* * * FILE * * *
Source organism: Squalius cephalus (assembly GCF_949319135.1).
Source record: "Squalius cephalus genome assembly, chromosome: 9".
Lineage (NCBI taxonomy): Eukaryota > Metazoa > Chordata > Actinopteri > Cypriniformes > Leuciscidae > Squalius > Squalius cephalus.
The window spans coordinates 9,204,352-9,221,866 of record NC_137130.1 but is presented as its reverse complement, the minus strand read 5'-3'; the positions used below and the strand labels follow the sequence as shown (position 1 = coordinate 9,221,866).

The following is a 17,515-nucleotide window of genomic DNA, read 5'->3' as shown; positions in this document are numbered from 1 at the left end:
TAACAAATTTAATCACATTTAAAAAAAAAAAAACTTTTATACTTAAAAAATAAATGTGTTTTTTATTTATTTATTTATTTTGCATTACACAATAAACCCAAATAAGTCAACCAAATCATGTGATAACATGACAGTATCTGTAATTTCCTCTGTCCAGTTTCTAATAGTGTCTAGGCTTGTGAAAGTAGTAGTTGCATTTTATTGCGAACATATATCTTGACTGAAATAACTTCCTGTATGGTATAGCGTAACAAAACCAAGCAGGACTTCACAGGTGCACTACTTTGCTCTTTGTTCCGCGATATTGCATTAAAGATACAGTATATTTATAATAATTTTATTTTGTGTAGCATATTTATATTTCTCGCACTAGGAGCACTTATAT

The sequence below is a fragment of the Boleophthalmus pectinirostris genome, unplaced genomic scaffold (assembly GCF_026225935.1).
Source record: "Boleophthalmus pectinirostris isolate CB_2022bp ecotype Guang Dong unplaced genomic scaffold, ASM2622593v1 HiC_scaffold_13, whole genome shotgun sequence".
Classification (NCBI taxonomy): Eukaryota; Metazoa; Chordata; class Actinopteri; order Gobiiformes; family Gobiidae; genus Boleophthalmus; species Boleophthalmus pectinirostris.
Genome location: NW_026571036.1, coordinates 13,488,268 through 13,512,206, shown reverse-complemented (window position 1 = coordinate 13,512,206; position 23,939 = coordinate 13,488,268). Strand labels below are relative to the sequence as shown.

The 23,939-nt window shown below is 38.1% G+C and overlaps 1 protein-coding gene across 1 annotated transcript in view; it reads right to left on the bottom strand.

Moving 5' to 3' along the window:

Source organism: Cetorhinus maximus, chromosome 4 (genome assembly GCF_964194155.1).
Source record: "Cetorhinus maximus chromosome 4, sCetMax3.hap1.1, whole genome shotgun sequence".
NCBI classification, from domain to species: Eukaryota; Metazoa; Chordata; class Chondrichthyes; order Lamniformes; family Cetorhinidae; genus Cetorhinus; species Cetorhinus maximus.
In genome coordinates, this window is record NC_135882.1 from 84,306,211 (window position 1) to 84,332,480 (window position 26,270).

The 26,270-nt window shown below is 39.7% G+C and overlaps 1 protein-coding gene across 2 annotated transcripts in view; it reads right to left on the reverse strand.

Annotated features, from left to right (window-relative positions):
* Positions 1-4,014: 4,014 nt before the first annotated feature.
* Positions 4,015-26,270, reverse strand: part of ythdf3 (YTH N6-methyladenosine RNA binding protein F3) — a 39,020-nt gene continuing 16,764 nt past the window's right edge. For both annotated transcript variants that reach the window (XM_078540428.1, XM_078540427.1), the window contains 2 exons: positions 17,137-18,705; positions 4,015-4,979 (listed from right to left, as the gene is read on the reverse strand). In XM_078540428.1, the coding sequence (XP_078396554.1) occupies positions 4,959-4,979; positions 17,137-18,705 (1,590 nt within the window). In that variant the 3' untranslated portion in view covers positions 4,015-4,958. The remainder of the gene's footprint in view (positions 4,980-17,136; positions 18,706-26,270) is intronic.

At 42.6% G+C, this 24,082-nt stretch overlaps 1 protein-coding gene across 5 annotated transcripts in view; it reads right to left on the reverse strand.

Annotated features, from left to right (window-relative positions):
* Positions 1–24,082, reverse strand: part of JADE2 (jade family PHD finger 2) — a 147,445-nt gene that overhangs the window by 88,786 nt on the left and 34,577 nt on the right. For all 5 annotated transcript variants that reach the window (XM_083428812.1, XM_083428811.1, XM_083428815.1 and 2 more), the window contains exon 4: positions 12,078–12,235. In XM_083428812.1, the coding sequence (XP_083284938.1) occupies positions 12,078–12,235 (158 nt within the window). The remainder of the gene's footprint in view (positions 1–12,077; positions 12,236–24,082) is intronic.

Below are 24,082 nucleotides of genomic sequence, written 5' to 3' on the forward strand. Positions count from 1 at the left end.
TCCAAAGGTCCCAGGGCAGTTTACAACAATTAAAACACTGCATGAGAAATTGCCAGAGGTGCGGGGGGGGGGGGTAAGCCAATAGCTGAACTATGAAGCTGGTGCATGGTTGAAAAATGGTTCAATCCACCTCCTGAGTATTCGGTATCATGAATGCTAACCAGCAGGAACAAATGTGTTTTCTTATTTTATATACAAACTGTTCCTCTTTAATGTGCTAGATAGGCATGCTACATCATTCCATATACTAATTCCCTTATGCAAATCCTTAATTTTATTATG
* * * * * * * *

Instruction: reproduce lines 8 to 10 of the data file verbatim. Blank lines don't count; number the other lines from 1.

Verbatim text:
Source record: "Boleophthalmus pectinirostris isolate CB_2022bp ecotype Guang Dong unplaced genomic scaffold, ASM2622593v1 HiC_scaffold_13, whole genome shotgun sequence".
Classification (NCBI taxonomy): Eukaryota; Metazoa; Chordata; class Actinopteri; order Gobiiformes; family Gobiidae; genus Boleophthalmus; species Boleophthalmus pectinirostris.
Genome location: NW_026571036.1, coordinates 13,488,268 through 13,512,206, shown reverse-complemented (window position 1 = coordinate 13,512,206; position 23,939 = coordinate 13,488,268). Strand labels below are relative to the sequence as shown.